When I decided to major in history at Florida Agricultural and Mechanical University (FAMU) nearly a decade ago, I never thought I would eventually contribute to historian Karin Wulf’s articulation of #VastEarlyAmerica via a forum like Insurrect!. I did know back then, though, that I did not want to study 20th century Black life like most of my classmates and professors. As an undergraduate student, I yearned to better understand the world we lived in. I gravitated to topics that assessed how Black people encountered violence, and the strategies Black women, men, and children used to resist and survive. History professors at FAMU like Darius Young taught me about why our role as Black storytellers is important to our people’s self-esteem and knowledge of self, while also connecting us to West African traditions of storytelling like that of the griot. Building on my growing base of knowledge, I applied my learning over nearly three years at multiple African American public history sites during my undergraduate and early graduate school training and education. Ultimately, my interest in researching the history of enslaved people and the institution of slavery came in Spring 2017 when I took a Comparative Slavery course at Simmons College (now University) taught by Jessica Parr. Although not on Parr’s syllabus, it was in her class that I learned about Erica Armstrong Dunbar’s book, Never Caught. As Providence would have it, Dunbar would one day become my dissertation advisor. After purchasing my copy that semester, I distinctly remember laying on my couch in Boston and blurting out, “DAMN, I WANNA DO THIS!” And “THIS” meant writing about enslaved women that escaped slavery like Ona Judge. Judge, who absconded from President George Washington’s home in Philadelphia, remained “Never Caught” after settling in Portsmouth, New Hampshire at the end of the eighteenth century. Suffice it to say, great storytelling can positively affect people’s lives! What 2021 has also shown us, though, is that great storytelling can result in incredible controversy.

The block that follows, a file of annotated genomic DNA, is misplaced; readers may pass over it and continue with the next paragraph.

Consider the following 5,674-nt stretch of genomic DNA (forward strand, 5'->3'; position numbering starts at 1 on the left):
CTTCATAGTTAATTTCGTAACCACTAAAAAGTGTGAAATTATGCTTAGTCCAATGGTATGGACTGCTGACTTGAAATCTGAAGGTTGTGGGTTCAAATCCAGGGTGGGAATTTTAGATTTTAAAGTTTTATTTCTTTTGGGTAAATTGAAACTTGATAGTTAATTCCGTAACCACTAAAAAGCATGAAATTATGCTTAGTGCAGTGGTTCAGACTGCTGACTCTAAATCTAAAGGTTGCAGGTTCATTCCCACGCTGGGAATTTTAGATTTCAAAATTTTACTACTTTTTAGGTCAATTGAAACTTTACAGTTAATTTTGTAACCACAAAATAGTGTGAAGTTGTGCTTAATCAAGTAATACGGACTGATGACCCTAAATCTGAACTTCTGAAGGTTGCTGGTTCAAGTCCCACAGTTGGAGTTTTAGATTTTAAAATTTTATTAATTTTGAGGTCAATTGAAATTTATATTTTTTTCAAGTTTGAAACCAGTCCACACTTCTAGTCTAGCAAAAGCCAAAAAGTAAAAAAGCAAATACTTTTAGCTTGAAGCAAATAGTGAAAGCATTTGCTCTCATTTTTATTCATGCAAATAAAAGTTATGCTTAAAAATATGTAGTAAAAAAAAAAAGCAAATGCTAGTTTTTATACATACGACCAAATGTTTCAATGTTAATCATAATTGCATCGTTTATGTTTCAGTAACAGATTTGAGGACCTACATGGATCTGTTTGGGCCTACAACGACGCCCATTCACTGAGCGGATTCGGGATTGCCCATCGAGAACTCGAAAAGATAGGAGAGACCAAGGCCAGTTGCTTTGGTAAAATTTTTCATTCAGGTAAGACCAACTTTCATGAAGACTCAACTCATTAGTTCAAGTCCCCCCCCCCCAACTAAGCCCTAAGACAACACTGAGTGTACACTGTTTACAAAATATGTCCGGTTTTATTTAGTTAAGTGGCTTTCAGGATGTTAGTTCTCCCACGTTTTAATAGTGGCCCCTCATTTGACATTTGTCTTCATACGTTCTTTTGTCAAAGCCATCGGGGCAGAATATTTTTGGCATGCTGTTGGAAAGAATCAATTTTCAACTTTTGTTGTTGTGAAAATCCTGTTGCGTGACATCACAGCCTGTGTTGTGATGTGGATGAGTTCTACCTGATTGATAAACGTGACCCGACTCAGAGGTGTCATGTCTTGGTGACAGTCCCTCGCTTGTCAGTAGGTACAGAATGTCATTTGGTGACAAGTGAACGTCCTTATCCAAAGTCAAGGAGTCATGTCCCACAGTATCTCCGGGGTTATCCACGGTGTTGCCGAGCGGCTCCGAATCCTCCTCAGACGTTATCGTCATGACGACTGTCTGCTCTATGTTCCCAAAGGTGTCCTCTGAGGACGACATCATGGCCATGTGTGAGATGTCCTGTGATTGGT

Debates about whether The 1619 Project and Critical Race Theory should be taught in schools has taken up prominent space in public discourse over the past few years, but with increased intensity since the final few months of the Trump presidency. At the heart of this discourse is how public educational institutions narrate the history of Black suffering and Black resistance. Black education historian Jarvis R. Givens discusses in his recent book Fugitive Pedagogy: Carter G. Woodson and the Art of Black Teaching how Black teachers deployed “fugitive pedagogy” through wearing “a mask of compliance” during the Jim Crow era to “appease the white power structure, while simultaneously working to subvert it,” by marshalling in information about the history of the Black World If they were caught teaching about subversive Black historical actors like Nat Turner, teachers could find their lives quite literally endangered. Unfortunately, we see echoes of this past today. Nevertheless, we must wield the spirit and tradition of fugitive pedagogy in this moment.